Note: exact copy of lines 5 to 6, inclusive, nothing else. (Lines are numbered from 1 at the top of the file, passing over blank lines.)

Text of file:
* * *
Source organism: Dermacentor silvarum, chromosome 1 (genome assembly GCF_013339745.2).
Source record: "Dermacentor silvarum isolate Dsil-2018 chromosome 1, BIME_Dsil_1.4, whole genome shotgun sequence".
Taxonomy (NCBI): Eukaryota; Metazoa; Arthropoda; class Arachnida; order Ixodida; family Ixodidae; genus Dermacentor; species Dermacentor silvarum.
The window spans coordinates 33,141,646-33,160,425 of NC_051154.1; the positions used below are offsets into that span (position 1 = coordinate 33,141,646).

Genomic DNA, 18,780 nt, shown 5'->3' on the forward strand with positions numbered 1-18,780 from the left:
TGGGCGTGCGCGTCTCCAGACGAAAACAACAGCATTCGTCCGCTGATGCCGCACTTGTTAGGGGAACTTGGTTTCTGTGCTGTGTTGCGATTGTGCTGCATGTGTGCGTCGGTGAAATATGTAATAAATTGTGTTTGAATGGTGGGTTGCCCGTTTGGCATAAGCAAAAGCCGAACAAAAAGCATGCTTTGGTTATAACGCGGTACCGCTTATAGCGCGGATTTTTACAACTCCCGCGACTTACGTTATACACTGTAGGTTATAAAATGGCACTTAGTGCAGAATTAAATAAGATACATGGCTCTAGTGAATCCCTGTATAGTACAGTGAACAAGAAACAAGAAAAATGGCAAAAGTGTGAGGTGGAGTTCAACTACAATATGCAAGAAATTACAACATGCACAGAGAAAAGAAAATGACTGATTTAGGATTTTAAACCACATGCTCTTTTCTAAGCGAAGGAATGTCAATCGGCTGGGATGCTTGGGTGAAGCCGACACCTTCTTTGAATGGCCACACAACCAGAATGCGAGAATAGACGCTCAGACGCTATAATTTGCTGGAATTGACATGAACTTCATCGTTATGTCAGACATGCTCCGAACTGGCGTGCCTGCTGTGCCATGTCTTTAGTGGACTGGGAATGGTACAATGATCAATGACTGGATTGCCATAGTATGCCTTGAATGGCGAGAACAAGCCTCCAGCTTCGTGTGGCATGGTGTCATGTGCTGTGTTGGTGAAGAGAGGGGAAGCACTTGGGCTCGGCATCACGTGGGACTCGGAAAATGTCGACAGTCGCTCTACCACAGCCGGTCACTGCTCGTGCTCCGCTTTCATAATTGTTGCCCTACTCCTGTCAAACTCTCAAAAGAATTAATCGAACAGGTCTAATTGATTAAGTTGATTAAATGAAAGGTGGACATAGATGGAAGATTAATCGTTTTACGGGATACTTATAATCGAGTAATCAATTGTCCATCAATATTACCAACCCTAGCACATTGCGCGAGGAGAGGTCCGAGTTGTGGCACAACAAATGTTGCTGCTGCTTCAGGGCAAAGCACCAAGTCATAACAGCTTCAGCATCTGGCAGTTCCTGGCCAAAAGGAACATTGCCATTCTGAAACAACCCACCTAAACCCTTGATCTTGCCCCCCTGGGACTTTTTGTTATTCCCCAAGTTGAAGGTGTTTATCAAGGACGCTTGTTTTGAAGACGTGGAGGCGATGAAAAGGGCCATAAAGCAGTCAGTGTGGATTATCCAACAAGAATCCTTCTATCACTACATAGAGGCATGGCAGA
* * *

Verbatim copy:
Genomic DNA, 18,780 nt, shown 5'->3' on the forward strand with positions numbered 1-18,780 from the left:
TGGGCGTGCGCGTCTCCAGACGAAAACAACAGCATTCGTCCGCTGATGCCGCACTTGTTAGGGGAACTTGGTTTCTGTGCTGTGTTGCGATTGTGCTGCATGTGTGCGTCGGTGAAATATGTAATAAATTGTGTTTGAATGGTGGGTTGCCCGTTTGGCATAAGCAAAAGCCGAACAAAAAGCATGCTTTGGTTATAACGCGGTACCGCTTATAGCGCGGATTTTTACAACTCCCGCGACTTACGTTATACACTGTAGGTTATAAAATGGCACTTAGTGCAGAATTAAATAAGATACATGGCTCTAGTGAATCCCTGTATAGTACAGTGAACAAGAAACAAGAAAAATGGCAAAAGTGTGAGGTGGAGTTCAACTACAATATGCAAGAAATTACAACATGCACAGAGAAAAGAAAATGACTGATTTAGGATTTTAAACCACATGCTCTTTTCTAAGCGAAGGAATGTCAATCGGCTGGGATGCTTGGGTGAAGCCGACACCTTCTTTGAATGGCCACACAACCAGAATGCGAGAATAGACGCTCAGACGCTATAATTTGCTGGAATTGACATGAACTTCATCGTTATGTCAGACATGCTCCGAACTGGCGTGCCTGCTGTGCCATGTCTTTAGTGGACTGGGAATGGTACAATGATCAATGACTGGATTGCCATAGTATGCCTTGAATGGCGAGAACAAGCCTCCAGCTTCGTGTGGCATGGTGTCATGTGCTGTGTTGGTGAAGAGAGGGGAAGCACTTGGGCTCGGCATCACGTGGGACTCGGAAAATGTCGACAGTCGCTCTACCACAGCCGGTCACTGCTCGTGCTCCGCTTTCATAATTGTTGCCCTACTCCTGTCAAACTCTCAAAAGAATTAATCGAACAGGTCTAATTGATTAAGTTGATTAAATGAAAGGTGGACATAGATGGAAGATTAATCGTTTTACGGGATACTTATAATCGAGTAATCAATTGTCCATCAATATTACCAACCCTAGCACATTGCGCGAGGAGAGGTCCGAGTTGTGGCACAACAAATGTTGCTGCTGCTTCAGGGCAAAGCACCAAGTCATAACAGCTTCAGCATCTGGCAGTTCCTGGCCAAAAGGAACATTGCCATTCTGAAACAACCCACCTAAACCCTTGATCTTGCCCCCCTGGGACTTTTTGTTATTCCCCAAGTTGAAGGTGTTTATCAAGGACGCTTGTTTTGAAGACGTGGAGGCGATGAAAAGGGCCATAAAGCAGTCAGTGTGGATTATCCAACAAGAATCCTTCTATCACTACATAGAGGCATGGCAGA